Pour a small amount of alcohol (1 or 2 teaspoons) into the soda bottle, cap and shake for one minute. The goal is to vaporize as much liquid as possible. The alcohol vapor is the explosive fuel that will be used; liquid alcohol burns too slowly for our purposes. When the alcohol has vaporized as much as possible, pour out the excess liquid. Any liquid alcohol that remains in the bottle may spew out during ignition, leaving a somewhat hazardous blazing trail behind ... but maybe this is something you want?

Remove the bottle cap, lay the bottle on its side on a smooth table, put on your safety glasses, and hold a match up to the mouth of the bottle. The alcohol vapor should ignite and come rushing out of the bottle as it heats and expands. As the gas rushes out the back, the bottle should recoil forward.

WARNING! As you ignite the rocket, keep your hand to the side of the bottle, clear of the mouth. A long neck barbecue lighter works better than a match for this purpose.

bottle size

If you're using a 1-liter bottle or smaller, you may discover that even though the gas ignites and rushes out the back with an audible whooshing sound, the rocket does not move forward. The thrust is not big enough to overcome friction with the table. Rather than look for a smoother table, try using a larger bottle. Changing from a 1-liter bottle to a 2-liter bottle doubles the fuel volume, and increases the pressure in the combustion chamber, with only a modest increase in rocket mass (from about 35 grams to about 50 grams), thereby improving the thrust-to-weight ratio.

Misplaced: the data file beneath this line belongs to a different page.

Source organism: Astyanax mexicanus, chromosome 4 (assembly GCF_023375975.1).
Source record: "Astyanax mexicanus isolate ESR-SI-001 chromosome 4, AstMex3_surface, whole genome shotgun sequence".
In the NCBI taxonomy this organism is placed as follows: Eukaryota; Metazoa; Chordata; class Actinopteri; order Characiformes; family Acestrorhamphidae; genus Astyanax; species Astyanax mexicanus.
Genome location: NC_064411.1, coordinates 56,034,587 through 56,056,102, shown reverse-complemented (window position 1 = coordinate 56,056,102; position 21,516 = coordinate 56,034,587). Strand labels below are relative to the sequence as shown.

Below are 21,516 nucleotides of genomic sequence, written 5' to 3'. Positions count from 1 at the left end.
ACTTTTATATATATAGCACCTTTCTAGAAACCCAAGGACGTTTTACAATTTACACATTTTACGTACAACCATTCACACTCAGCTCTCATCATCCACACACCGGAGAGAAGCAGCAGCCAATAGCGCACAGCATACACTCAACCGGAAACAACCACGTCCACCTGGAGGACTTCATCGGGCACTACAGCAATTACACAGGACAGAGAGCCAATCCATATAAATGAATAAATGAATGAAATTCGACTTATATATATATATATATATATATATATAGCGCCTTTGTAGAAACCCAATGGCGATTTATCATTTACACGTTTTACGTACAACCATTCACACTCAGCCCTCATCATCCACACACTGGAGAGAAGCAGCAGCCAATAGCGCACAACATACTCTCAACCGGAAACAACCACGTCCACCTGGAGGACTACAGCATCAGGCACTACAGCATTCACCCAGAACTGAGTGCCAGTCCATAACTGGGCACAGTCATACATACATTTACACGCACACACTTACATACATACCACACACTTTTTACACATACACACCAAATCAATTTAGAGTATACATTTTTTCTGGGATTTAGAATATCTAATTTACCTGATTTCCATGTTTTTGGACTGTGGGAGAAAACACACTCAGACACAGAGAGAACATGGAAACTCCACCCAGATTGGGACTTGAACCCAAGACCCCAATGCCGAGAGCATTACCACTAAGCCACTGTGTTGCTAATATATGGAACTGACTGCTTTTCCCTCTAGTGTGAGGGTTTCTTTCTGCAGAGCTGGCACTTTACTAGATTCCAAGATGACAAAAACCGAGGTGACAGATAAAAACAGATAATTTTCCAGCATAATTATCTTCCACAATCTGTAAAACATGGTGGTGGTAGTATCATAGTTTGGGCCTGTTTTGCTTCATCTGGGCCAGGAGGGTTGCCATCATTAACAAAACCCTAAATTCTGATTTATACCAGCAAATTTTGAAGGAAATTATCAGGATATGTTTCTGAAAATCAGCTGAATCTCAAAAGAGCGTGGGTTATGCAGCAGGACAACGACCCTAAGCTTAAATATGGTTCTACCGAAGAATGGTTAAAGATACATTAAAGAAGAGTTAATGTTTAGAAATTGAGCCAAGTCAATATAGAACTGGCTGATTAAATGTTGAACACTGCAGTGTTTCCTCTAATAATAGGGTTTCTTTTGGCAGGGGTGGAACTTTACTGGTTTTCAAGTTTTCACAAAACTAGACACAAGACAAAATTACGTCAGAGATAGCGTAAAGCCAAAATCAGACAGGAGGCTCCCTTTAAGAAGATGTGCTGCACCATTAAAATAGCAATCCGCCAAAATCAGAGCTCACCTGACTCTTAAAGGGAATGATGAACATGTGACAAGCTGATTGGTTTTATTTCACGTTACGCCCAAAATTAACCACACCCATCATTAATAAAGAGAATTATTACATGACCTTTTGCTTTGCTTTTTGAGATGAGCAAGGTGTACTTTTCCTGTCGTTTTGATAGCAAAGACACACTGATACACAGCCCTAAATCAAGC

nozzle modification

For bigger thrust and a faster rocket, we want to increase the pressure in the combustion chamber so that the gas comes out the nozzle at higher velocity, and the rocket recoils faster. For the bottle rocket, this means narrowing the exhaust opening so that the gas has a harder time getting out, and the pressure inside the bottle rises. When the gas does come out, it will be traveling at a faster speed3 (more than making up for the smaller opening through which the gas must travel), and the corresponding thrust will be bigger.

To accomplish this feat, drill a hole in the center of the bottle cap, 1/4 inch to 3/8 inch diameter, and screw the cap on tight. Don't use a hole smaller than 1/4 inch; the pressure may build high enough to make the bottle explode.

Even a bottle that barely moved without the modified cap will now take off like ... well, a rocket.


Fig. 2: Fully loaded soda bottle rocket ready for launch. A foam nose cone and fins have been added for stability. The launch pad is a standard ring stand of the type commonly found in chemistry labs.

nose cone